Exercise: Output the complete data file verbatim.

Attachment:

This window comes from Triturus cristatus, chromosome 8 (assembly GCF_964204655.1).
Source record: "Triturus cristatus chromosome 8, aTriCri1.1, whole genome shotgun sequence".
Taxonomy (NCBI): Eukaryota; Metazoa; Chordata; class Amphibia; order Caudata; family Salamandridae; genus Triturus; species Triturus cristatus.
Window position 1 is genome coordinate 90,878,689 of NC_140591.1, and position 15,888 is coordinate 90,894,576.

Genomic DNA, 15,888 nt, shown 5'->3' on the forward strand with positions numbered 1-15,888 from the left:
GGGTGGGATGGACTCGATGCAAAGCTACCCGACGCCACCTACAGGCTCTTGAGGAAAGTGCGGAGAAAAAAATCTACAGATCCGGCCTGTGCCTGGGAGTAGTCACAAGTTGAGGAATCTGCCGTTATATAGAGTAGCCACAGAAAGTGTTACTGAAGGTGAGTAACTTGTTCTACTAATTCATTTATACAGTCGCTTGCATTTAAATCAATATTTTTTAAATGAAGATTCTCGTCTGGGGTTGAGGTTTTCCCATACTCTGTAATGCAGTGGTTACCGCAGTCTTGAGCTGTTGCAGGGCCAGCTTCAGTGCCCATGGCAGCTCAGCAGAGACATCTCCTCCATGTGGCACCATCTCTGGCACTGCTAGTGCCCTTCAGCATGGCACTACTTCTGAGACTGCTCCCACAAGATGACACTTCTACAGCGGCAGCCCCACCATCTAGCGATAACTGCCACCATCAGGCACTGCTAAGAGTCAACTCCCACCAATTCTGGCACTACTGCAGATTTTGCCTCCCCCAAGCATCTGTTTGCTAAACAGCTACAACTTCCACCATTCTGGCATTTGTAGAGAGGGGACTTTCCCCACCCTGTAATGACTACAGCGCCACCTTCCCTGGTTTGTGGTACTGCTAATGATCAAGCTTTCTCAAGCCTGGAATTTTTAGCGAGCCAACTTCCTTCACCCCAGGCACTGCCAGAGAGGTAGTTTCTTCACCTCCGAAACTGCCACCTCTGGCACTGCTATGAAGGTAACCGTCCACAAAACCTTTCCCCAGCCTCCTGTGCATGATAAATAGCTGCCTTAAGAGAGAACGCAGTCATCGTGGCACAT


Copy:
This window comes from Triturus cristatus, chromosome 8 (assembly GCF_964204655.1).
Source record: "Triturus cristatus chromosome 8, aTriCri1.1, whole genome shotgun sequence".
Taxonomy (NCBI): Eukaryota; Metazoa; Chordata; class Amphibia; order Caudata; family Salamandridae; genus Triturus; species Triturus cristatus.
Window position 1 is genome coordinate 90,878,689 of NC_140591.1, and position 15,888 is coordinate 90,894,576.

Genomic DNA, 15,888 nt, shown 5'->3' on the forward strand with positions numbered 1-15,888 from the left:
GGGTGGGATGGACTCGATGCAAAGCTACCCGACGCCACCTACAGGCTCTTGAGGAAAGTGCGGAGAAAAAAATCTACAGATCCGGCCTGTGCCTGGGAGTAGTCACAAGTTGAGGAATCTGCCGTTATATAGAGTAGCCACAGAAAGTGTTACTGAAGGTGAGTAACTTGTTCTACTAATTCATTTATACAGTCGCTTGCATTTAAATCAATATTTTTTAAATGAAGATTCTCGTCTGGGGTTGAGGTTTTCCCATACTCTGTAATGCAGTGGTTACCGCAGTCTTGAGCTGTTGCAGGGCCAGCTTCAGTGCCCATGGCAGCTCAGCAGAGACATCTCCTCCATGTGGCACCATCTCTGGCACTGCTAGTGCCCTTCAGCATGGCACTACTTCTGAGACTGCTCCCACAAGATGACACTTCTACAGCGGCAGCCCCACCATCTAGCGATAACTGCCACCATCAGGCACTGCTAAGAGTCAACTCCCACCAATTCTGGCACTACTGCAGATTTTGCCTCCCCCAAGCATCTGTTTGCTAAACAGCTACAACTTCCACCATTCTGGCATTTGTAGAGAGGGGACTTTCCCCACCCTGTAATGACTACAGCGCCACCTTCCCTGGTTTGTGGTACTGCTAATGATCAAGCTTTCTCAAGCCTGGAATTTTTAGCGAGCCAACTTCCTTCACCCCAGGCACTGCCAGAGAGGTAGTTTCTTCACCTCCGAAACTGCCACCTCTGGCACTGCTATGAAGGTAACCGTCCACAAAACCTTTCCCCAGCCTCCTGTGCATGATAAATAGCTGCCTTAAGAGAGAACGCAGTCATCGTGGCACAT